The chapter begins with the soldiers and Sarkin walking through the streets of Paris, away from their hotel. Berlin asks the soldiers why they need to leave Paris. Doc explains that the hotel clerks have become suspicious about their claims to be American soldiers. One of the clerks called the American embassy, and determined that the soldiers were deserters, illegally stationed in France. Doc points to a park, and tells the soldiers that they should sleep outside for the night. Berlin is reluctant, but agrees.
Doc largely glosses over the details of why they must leave Paris. One could almost suspect him of making up a story, as he did with Captain Rhallon in Tehran, except that this story seems to benefit no one, least of all Doc. Once they’ve arrived in Paris, the soldiers’ goals become more muddled and ambiguous.
The next day, the soldiers wake up, and Berlin suggests that they “take a chance” on the apartment where he and Sarkin had been planning to live. Berlin brings the soldiers to his new home, and they eat dinner there. Over dinner, Eddie proposes that the soldiers travel to Sweden. Oscar dismisses this idea, and tells his soldiers the truth: everyone is in “big trouble.” Deserting is a serious offense, Oscar claims. Berlin suggests that the soldiers turn themselves in and explain their mission to hunt down Cacciato. Doc sighs and tells Berlin, “I pity you.” He explains that they would need evidence before they turned themselves in. Oscar proposes that the soldiers go on “one last hunt” and track down Cacciato. The soldiers reluctantly agree.
In this section, Oscar Johnson says the same things the characters (and we, the readers) have been thinking for some time. There’s simply no way that the soldiers can get away with deserting Vietnam and going to Paris—they’re going to have to capture Cacciato. Berlin demonstrates his innocence to the other, more experienced soldiers, proving that he still has a lot to learn. Doc, an older man, knows that the military expects results, and would only take the soldiers seriously if they get their job done.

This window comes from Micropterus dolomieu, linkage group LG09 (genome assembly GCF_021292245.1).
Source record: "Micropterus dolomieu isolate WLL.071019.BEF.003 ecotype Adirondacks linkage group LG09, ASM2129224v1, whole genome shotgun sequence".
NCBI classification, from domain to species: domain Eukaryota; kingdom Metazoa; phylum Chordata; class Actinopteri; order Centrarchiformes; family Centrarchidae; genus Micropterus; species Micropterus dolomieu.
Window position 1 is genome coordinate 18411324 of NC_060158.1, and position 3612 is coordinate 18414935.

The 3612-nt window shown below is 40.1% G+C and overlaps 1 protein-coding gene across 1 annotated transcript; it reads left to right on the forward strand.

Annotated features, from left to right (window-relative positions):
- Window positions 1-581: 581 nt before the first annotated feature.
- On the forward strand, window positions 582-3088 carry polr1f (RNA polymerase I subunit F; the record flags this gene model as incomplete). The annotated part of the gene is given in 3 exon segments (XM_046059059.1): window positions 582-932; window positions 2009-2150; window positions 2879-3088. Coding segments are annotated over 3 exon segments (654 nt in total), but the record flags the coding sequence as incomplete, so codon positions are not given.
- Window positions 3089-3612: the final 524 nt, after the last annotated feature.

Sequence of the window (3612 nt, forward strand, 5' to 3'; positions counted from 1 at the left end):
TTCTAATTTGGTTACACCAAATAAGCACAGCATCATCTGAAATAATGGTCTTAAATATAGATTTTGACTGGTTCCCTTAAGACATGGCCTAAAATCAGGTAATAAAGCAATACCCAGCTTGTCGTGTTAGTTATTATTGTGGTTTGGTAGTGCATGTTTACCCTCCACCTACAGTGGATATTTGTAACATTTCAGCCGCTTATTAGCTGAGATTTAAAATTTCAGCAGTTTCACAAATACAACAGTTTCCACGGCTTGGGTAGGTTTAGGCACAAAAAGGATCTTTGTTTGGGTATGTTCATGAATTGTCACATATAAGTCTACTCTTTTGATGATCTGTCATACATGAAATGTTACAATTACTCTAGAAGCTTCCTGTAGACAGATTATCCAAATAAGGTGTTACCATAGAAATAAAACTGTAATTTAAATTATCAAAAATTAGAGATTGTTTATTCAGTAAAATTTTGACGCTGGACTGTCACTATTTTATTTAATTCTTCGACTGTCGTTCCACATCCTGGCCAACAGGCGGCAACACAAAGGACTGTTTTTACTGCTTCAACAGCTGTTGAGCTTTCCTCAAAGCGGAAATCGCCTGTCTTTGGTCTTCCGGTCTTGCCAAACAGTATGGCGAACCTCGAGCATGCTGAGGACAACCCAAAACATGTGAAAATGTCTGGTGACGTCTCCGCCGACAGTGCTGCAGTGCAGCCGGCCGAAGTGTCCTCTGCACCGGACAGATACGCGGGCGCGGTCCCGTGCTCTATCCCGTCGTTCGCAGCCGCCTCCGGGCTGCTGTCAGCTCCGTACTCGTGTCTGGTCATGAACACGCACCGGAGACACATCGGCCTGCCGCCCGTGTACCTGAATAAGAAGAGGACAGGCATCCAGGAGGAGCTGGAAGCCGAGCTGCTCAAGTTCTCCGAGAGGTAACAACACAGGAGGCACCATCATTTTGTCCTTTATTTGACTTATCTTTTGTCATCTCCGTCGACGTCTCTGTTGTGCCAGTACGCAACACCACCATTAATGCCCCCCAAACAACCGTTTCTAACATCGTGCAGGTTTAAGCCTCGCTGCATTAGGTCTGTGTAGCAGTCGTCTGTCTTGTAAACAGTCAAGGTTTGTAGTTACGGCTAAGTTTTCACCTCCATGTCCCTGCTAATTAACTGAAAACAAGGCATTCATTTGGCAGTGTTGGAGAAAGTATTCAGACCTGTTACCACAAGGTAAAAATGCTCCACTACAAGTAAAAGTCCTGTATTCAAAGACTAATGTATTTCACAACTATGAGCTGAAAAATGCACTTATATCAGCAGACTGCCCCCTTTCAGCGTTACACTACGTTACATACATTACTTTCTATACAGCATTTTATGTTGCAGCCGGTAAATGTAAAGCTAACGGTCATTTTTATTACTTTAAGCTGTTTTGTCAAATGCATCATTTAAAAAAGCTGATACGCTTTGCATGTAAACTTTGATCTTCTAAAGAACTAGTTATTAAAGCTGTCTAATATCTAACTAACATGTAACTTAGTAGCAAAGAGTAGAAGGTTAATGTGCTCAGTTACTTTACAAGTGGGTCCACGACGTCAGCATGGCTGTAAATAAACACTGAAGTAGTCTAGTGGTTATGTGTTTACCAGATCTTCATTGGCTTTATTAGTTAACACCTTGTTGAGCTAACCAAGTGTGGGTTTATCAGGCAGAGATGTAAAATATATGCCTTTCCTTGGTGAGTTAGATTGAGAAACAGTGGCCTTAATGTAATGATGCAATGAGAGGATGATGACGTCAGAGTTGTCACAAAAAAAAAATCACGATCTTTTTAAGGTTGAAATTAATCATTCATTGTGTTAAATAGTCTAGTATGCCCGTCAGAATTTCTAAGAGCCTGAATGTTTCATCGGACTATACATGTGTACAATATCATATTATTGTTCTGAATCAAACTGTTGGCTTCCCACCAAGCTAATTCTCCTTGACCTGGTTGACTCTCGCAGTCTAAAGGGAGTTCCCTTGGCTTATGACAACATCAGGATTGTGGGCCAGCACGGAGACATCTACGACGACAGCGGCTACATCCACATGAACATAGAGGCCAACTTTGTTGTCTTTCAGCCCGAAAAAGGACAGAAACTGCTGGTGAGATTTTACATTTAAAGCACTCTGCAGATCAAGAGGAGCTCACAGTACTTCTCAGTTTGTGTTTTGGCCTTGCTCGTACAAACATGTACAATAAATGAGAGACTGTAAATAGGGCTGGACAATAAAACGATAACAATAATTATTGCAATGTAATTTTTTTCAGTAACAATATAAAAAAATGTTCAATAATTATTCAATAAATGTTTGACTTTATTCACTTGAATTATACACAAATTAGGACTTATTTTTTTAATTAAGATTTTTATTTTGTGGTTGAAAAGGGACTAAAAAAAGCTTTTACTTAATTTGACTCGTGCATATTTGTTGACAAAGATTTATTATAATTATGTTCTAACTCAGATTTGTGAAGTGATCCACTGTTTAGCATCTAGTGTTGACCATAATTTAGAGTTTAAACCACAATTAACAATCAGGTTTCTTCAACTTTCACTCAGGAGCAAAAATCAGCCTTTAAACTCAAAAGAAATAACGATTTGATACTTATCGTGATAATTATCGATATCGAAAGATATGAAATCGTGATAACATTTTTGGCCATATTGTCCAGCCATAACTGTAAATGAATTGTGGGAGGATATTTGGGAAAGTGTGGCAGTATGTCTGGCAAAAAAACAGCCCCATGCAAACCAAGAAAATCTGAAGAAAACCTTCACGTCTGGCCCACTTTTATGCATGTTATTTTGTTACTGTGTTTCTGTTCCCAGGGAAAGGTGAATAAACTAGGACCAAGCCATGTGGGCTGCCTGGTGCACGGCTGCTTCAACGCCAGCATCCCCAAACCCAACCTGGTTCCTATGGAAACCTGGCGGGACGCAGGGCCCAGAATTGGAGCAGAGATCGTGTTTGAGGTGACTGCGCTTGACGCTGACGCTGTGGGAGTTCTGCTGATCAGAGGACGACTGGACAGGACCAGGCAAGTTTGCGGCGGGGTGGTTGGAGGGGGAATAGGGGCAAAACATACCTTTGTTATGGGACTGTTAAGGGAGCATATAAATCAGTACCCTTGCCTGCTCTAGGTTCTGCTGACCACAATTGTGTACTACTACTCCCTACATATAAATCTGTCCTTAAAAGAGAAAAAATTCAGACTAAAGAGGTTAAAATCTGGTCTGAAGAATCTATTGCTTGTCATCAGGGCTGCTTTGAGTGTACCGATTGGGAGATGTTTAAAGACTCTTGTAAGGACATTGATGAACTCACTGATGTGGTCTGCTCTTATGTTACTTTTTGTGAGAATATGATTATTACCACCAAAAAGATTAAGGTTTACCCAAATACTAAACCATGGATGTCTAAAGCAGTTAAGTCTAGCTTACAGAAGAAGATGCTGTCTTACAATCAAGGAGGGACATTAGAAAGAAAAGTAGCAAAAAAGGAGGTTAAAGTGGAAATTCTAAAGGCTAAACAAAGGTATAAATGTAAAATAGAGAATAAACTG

The next morning, the soldiers begin their search. They take maps and divide Paris into sections. Corson refuses to search the city—in part because of his health, and in part because he doesn’t recognize the importance of the soldiers’ mission. Oscar Johnson takes charge of the hunt for Cacciato. Berlin spends long days patrolling the streets of Paris. At night, he goes back to his apartment with Sarkin, but they’re not happy together—Berlin can sense that he won’t be able to relax until he finds Cacciato. Sarkin continues to urge Berlin to run away from his soldiers, but Berlin refuses.
There’s a distance rapidly growing between Sarkin and Berlin—Berlin can’t focus on Sarkin anymore, since he knows he must either arrest Cacciato or go to jail himself. This is (it seems) an entirely imagined “romance,” and yet nothing about it has seemed particularly romantic, and it even starts to fall apart here, as Sarkin demands concrete action and Berlin hesitates.
The narrator writes, “The next morning he found Cacciato.” Berlin is walking through Les Halles (a neighborhood of Paris) when he sees Cacciato walking through the streets, looking healthy and happy. Berlin follows him at a safe distance, looking with amazement at the man he’s been trying to hunt down for months. He follows Cacciato through the streets, watching as Cacciato buys a loaf of bread and then sits on a bench, feeding pigeons. Cacciato then walks to a small hotel. Berlin follows him up the stairs of the building, to a small room. Berlin walks inside (the door is open), and sees Cacciato peeling carrots with a knife. Cacciato looks up, sees Berlin, and says, “Hi.”